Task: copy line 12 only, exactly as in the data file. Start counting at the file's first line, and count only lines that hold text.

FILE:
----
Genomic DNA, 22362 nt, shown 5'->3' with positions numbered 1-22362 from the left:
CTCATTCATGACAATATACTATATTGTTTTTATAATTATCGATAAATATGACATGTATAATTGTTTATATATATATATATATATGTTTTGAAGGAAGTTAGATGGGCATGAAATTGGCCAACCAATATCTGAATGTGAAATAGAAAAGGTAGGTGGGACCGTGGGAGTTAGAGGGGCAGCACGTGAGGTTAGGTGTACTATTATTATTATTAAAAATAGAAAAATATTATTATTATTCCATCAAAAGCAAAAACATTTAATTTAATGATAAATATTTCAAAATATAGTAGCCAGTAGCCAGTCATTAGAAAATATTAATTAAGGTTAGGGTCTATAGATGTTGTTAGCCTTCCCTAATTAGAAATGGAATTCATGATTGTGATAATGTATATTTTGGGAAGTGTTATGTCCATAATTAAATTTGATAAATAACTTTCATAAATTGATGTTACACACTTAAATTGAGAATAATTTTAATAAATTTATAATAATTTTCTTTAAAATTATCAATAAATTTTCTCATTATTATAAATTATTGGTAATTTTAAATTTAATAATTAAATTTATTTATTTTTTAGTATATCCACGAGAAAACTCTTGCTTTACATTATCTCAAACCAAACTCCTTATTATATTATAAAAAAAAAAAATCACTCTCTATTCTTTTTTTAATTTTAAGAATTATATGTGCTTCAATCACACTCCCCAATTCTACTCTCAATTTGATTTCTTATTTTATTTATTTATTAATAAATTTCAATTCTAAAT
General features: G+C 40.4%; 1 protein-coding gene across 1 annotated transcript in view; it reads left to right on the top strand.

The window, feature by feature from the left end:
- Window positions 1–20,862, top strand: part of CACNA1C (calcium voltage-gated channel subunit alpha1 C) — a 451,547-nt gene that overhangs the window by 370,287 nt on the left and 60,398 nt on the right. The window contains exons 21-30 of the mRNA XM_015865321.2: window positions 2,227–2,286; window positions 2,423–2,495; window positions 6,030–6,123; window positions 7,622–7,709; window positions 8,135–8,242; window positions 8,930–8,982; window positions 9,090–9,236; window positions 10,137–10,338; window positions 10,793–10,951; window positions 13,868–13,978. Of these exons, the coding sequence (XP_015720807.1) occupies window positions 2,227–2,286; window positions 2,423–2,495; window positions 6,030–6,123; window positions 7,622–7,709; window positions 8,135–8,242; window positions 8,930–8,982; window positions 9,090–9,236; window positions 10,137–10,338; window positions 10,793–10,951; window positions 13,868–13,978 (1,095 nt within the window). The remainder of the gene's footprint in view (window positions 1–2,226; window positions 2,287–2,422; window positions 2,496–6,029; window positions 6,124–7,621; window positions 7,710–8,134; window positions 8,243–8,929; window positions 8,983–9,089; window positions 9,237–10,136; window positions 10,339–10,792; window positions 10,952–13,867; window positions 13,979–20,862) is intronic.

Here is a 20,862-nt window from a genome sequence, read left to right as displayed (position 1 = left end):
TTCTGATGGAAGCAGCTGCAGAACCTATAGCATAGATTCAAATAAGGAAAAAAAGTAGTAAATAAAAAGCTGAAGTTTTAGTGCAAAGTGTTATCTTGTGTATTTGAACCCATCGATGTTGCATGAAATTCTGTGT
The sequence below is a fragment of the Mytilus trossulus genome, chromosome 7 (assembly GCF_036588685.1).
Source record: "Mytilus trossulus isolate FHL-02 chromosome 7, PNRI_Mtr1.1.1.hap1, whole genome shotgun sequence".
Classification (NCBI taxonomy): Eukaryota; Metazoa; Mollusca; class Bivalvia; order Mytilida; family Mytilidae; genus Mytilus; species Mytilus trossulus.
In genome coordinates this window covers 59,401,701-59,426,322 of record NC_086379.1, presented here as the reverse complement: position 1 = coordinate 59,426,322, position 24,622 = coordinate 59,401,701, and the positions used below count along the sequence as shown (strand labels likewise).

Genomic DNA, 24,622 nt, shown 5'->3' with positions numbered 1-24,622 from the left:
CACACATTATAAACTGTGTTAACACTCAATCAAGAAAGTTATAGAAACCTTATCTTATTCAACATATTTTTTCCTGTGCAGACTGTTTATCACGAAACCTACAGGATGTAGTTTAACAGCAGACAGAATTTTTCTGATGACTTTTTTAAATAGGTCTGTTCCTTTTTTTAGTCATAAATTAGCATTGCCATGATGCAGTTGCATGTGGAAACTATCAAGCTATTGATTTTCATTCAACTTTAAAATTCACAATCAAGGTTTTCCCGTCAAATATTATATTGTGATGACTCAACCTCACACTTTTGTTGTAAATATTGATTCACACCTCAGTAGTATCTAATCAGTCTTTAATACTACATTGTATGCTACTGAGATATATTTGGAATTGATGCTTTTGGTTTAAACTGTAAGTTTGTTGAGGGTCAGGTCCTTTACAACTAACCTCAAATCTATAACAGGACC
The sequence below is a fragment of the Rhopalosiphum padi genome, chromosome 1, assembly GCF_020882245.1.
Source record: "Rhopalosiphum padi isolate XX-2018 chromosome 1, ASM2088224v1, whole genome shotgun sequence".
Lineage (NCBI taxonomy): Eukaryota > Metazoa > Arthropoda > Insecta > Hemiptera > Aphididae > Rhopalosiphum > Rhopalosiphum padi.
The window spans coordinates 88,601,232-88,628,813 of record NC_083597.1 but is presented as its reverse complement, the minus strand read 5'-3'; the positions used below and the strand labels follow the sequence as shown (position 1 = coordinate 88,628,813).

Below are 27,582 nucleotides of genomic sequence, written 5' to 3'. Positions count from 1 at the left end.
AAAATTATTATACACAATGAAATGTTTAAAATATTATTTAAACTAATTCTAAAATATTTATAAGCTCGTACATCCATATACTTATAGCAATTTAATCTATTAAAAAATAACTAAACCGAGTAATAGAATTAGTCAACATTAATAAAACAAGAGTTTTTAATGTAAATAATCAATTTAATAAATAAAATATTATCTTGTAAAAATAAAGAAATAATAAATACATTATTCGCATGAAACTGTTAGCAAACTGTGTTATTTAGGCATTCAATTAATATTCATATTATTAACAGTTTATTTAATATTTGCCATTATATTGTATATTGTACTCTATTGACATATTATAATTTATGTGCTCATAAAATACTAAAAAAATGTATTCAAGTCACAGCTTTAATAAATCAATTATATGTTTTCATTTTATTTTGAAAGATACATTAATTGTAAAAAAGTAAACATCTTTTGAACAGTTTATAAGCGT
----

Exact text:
Genomic DNA, 24,622 nt, shown 5'->3' with positions numbered 1-24,622 from the left: